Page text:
A and A's Movie A Day

Watching movies until we run out.

South Park: Bigger, Longer and Uncut

July 20, 2010

South Park: Bigger, Longer and Uncut

“Horrific, deplorable violence is okay, as long as nobody says any dirty words.”

It took me a long time to get into South Park. Mostly because when the show first started airing I didn’t give it a chance. At the time that the show first started airing on Comedy Central they played endless and irritating ads during MST3K that talked about how irreverent and radical the show was. I thought the show looked stupid – just a puerile mess of vulgarity. I remember once talking to my brother, who tried to explain to me what it was about the show that was so funny. “It has this kid called Kenny, and he dies in every episode!” “Yes. That sounds… hilarious.” I was skeptical to say the least. Of course my brother was right, and eventually I did start watching the show and I was instantly hooked. Yes, it was vulgar and childish, but under all the vulgarity was a clever and subversive core. And it was frequently laugh-out-loud and gut-bustingly funny. (Though I have traumatic memories of sitting with an entire dorm-full of people to see the conclusion to the “Who is Cartman’s mother” cliffhanger on April 1. The infamous Terrance and Phillip episode. We kept waiting for the REAL show to start, and it just didn’t. Funny in retrospect, but at the time it was a kind of torture.)

I don’t watch the show now as often as I used to. Once in a while I’ll flip through an episode and stop to watch it, but I no longer schedule time each week to see it. But at the time that this movie came out I had started collecting the DVDs of the show and watched it constantly. (These would be the “best of” DVDs that featured episode introductions with Trey Parker, Matt Stone and their Indian companion – “Indian Companion.”) And this movie was Trey and Matt at the peak of their game. It’s hilarious, subversive, clever, and irresistible.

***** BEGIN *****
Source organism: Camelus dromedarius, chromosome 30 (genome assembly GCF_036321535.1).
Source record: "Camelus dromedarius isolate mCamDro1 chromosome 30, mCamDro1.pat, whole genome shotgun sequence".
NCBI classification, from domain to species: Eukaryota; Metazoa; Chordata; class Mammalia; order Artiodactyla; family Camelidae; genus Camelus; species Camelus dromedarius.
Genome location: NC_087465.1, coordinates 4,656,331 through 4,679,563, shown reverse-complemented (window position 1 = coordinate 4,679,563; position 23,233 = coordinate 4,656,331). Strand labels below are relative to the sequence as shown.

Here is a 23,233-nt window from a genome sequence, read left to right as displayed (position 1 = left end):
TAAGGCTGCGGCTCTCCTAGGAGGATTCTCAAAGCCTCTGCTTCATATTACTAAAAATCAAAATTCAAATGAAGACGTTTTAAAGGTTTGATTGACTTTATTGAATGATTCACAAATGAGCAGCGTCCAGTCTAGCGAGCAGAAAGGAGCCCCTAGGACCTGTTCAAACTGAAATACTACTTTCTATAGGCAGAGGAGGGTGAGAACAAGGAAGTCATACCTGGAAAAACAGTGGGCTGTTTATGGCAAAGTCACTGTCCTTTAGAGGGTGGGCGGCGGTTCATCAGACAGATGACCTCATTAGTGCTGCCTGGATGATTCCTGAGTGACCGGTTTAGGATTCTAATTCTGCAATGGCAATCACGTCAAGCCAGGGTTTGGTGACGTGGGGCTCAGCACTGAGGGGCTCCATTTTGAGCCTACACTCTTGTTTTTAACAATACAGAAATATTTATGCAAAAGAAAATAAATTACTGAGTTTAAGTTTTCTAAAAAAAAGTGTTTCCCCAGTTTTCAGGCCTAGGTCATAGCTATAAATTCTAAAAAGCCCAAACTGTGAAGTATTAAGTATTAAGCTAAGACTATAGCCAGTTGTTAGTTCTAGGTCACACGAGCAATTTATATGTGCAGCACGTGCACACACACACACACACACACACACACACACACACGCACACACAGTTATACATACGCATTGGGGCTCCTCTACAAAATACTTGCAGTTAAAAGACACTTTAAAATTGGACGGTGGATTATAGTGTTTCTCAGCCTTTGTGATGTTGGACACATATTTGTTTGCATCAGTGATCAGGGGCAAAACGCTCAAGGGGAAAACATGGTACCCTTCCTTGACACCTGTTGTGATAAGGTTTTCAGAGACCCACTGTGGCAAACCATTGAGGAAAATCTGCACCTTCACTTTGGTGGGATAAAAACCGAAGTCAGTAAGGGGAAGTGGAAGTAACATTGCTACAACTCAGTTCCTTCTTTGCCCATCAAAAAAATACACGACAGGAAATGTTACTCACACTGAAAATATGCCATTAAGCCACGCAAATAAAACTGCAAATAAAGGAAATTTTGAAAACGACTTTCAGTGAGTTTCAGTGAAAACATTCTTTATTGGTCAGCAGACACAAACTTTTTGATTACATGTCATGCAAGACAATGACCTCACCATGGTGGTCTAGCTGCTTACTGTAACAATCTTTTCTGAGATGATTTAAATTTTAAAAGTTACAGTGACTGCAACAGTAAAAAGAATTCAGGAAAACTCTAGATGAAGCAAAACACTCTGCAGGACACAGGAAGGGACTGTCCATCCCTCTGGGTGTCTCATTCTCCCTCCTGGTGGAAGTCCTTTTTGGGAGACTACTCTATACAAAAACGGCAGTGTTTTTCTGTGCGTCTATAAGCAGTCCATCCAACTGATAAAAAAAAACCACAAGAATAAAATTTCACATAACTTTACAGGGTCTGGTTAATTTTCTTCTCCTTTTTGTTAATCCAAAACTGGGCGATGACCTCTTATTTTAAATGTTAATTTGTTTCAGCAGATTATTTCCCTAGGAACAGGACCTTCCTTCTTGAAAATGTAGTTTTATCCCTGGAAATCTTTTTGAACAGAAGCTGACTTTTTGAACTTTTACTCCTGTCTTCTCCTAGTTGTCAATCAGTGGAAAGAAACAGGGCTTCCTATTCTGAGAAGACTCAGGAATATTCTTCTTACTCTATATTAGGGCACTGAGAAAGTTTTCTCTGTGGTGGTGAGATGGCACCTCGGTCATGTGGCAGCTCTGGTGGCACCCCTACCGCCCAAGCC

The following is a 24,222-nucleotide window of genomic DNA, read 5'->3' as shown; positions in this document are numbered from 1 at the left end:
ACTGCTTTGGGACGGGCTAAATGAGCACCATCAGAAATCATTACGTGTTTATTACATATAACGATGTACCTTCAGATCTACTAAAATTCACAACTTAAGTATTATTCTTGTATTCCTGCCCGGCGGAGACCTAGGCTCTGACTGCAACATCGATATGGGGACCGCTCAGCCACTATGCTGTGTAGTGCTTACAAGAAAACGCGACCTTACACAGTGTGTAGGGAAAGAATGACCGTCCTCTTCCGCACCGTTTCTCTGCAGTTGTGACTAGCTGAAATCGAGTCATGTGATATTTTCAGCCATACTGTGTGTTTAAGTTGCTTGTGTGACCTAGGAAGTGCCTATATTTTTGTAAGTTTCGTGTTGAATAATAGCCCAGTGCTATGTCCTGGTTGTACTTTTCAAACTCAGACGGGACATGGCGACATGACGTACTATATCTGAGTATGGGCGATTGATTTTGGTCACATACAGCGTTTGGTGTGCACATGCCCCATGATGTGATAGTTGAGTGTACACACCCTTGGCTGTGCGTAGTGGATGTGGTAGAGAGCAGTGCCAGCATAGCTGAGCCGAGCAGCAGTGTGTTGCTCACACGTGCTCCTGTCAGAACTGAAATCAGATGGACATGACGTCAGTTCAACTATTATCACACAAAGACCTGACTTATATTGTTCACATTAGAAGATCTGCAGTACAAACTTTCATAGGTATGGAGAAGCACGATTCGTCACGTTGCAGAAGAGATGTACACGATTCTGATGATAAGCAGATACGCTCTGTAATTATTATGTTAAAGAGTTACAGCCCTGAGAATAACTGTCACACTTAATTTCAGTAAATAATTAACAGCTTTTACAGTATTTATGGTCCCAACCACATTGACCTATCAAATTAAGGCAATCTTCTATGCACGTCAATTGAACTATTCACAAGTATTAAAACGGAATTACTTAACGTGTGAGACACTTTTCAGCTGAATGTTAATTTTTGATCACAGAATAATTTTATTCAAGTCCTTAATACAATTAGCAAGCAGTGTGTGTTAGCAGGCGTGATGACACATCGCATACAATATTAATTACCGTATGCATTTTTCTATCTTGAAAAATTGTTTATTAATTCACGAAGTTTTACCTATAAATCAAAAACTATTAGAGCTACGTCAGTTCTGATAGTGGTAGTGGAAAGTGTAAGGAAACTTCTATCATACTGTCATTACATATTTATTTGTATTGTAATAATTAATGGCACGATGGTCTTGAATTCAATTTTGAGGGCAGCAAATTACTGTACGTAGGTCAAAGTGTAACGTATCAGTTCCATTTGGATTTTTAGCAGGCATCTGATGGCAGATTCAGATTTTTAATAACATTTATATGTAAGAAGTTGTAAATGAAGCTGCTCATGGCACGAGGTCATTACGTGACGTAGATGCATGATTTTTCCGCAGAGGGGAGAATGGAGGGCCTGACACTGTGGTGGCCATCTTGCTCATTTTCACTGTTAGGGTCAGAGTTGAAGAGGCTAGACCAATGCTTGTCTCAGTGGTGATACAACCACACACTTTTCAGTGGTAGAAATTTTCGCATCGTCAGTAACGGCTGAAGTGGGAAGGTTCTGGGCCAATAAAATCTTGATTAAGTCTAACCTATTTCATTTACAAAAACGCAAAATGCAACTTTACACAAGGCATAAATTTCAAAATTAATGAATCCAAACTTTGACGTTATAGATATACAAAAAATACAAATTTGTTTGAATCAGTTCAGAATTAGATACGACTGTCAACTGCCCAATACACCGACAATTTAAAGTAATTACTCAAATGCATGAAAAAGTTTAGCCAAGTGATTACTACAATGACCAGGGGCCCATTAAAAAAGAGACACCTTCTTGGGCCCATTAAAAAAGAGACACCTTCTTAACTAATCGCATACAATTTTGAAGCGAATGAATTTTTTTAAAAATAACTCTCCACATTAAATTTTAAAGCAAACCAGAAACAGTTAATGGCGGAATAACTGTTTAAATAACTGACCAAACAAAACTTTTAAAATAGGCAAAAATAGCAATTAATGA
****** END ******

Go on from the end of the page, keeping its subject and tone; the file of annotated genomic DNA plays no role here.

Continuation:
One danger that threatens any half hour program when it’s expanded into a full feature movie is that it will try too hard to show off. That because it’s a movie now it has to be bigger and badder. It can also be hard to find a plot that feels faithful to the original show that can be stretched out to feature length. Take, for example, the Simpsons Movie. It had too much going on and too many plot threads that didn’t work together. This movie, however, is pure South Park. Indeed, you get the impression that it’s more pure than the show, since it can be as vulgar as it wants to be. Furthermore, the idea to make it into a musical was brilliant!

A word about the soundtrack: beware! I had to buy this soundtrack twice because my first copy of it disappeared from the store I was working at. And I don’t really resent it. It’s an incredibly catchy bunch of songs that pokes fun at things like Disney (Little Mermaid in particular) and Broadway (there’s a great Les Miserables inspired medley near the end of the movie.) It’s also a difficult soundtrack to have stuck in your brain if you work retail or in a family friendly setting. It would be embarrassing to be caught singing “Uncle Fucker” in public, but it does get caught in your head.

What’s best about the movie, however, is how the entire project is one big “fuck you” to South Park’s critics. The plot of the movie rotates around how parents get so riled over the vulgarity of a Terrance & Phillip movie that they eventually declare war on Canada to destroy the source of the profanity. It’s a brilliant indictment of the sort of strange puritanical mindedness that holds sway in American culture. Clearly since Tray and Matt were given the opportunity to make an R rated movie based on the show they decided to see just how far they could push that R rating. This movie wouldn’t be nearly as funny if it were restrained by broadcast standards, and that’s most of the point of the film. The show frequently and hilariously pushed the bounds of good taste and of what can be shown on television, and the movie just takes that sense of irreverence and turns it up to eleven.

It’s a pleasure to watch this movie again. It’s still as funny as it ever was (and even more than a decade later it hasn’t lost its edge.) The songs are just as catchy and wonderful as ever. I still can’t believe that this got made in the first place, but I’m sure glad that it was.


July 20, 2010 - Posted by | daily reviews | , , , , ,


  1. I love this movie! I can’t tell you how often I quoted it while in college; actually admitting that was a little embarrassing. But hey, what can you do right?

    Comment by Trisha | July 21, 2010 | Reply

    • Yeah it’s a fun movie. And yet another musical! We hadn’t realized until we embarked upon this project just how many musicals we had in our collection.

      Comment by tanatoes | July 21, 2010 | Reply

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